Home made Dry Yeast Bread

This recipe is still in an experimental phase and the article is still work in progress.

  • flour
    • any kind that you would like to use
    • (as much as you want to make) to give you an idea 500gr makes a small loaf for our community of c. 7 to 9 people this is gone pretty quickly. We consume about 2 loaves per day on days when people eat bread for more than 1 meal.
  • luke warm water (check with you finger it should not be hotter than body temperature)
  • dry yeast (check the package for quantity per kg)
  • salt - 1 teaspoon for every kg of flour
  • seeds - whichever you prefer or grow easily in your area, here we have an abundance of sunflower seeds but linseeds are also easily available

In a large bowl, mix the flour with the yeast. Now starting slowly mixing in the lukewarm water, the quantity for the water depends on the type of flour you use. Prepare some lukewarm water in a large container so that you don't have to start and stop the process to warm up more water. Start pouring the water slowly and stir, continue the process until the mixture is a a stick dough. I use a wooden spoon to mix the dough in a metal pot that is room temperature, so you don't have to worry if you want to bake but haven't got the standard baking equipment.

In this case I used 700ml of water for 700gr of flour but not all flours react the same so keeping an eye on the texture is more important than exact measurements here.

Once mixed cover the dough with a clean kitchen towel. Now the dough needs to proof, this gives time for the yeast to take care of the fermentation process. During this time the dough will increase in size. The amount of increase when done right depends on the type of flour you use. White flour for example rises to more than double its size. Once it has reached this size it is ready to be baked. If you want to leave it longer as long as the yeast is active you can leave it covered overnight. The fermentation process will continue provided that the yeast still has flour to digest.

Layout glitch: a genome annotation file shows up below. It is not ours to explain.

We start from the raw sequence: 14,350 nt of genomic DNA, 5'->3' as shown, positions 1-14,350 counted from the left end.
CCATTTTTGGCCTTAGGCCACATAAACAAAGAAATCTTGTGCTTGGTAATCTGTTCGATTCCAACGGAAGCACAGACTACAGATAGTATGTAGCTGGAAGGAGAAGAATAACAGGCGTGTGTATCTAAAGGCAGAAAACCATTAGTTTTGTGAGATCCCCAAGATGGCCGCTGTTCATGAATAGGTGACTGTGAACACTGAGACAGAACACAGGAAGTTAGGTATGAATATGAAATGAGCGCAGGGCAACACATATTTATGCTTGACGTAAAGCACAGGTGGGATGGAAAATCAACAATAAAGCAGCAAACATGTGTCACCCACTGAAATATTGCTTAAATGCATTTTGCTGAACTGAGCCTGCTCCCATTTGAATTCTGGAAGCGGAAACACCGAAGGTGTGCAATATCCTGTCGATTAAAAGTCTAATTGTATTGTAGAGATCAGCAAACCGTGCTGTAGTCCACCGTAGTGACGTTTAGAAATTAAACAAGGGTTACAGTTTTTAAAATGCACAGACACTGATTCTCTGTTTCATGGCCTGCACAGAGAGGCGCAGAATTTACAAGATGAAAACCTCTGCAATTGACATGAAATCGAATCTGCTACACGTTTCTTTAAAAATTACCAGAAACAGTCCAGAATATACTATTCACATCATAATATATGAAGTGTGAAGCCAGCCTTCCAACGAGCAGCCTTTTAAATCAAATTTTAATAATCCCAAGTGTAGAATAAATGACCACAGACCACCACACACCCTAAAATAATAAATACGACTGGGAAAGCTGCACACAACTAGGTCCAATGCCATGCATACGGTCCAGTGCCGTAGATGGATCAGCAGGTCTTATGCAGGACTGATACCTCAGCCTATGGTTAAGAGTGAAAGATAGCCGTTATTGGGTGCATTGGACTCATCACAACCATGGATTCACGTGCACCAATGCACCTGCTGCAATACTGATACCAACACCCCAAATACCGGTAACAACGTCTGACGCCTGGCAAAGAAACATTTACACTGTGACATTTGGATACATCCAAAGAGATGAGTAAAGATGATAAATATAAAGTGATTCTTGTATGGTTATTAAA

Mix in the salt 1 teaspoon for every kg of flour.

Leave the dough to proof for 30 min.

If you are using bread molds now is the time to oil them, you can also use cooking oil for this. You can line the tin with seeds if you like.

If you are not using a mold you should make the dough firm and non sticky to the touch.

If you are using a gas oven use gas mark 4 / 5 which is about 180 degrees Celsius or 360 degrees Fahrenheit and cook for about 1 hr 30min. The oven we use here is not a fan oven and it is hotter at the front and doesn't circulate the heat. Check the bread after an hour, sticking a knife in will tell you whether the bread is ready. The knife should come out with small bits of bread for you to taste. If it comes out wet your bread isn't done yet.

If you are using a wood oven start baking at 200 degrees. You can use a cooking thermometer to measure the temperature.

The higher the number of the flour, the darker the bread will be (997 and 1050 are the darkest). To make the bread lighter in color, use more light flour (405 or 550) and add a tsp of sugar or honey per 500g of flour, and let the bread rise longer (1.5 to 2 hours). Be sure to move it gently so it doesn't deflate. If you wish to create a denser bread, knead the dough vigorously for 10 minutes or so and instead of sugar, add an additional 1/2 tsp of salt per 1 kg flour.

In general:

  • whiter flours (smaller number) produce lighter colored breads
  • salt causes yeast to work more slowly and causes the bread structure to be denser/stronger, adds flavor
  • small amounts of sugar plus a longer rising time makes bread 'fluffier' (the yeast needs the time to eat the sugar, so the bread doesn't end up sweet!)
  • kneading the dough longer makes a bread more dense, and kneading it very little while capturing air pockets in the dough makes it come out less dense

You can score your bread with a knife for a personal artistic touch!

  • kuckucksmuehle/recipes/dry_yeast_bread.txt
  • Last modified: 2018/12/06 00:41
  • by aimeejulia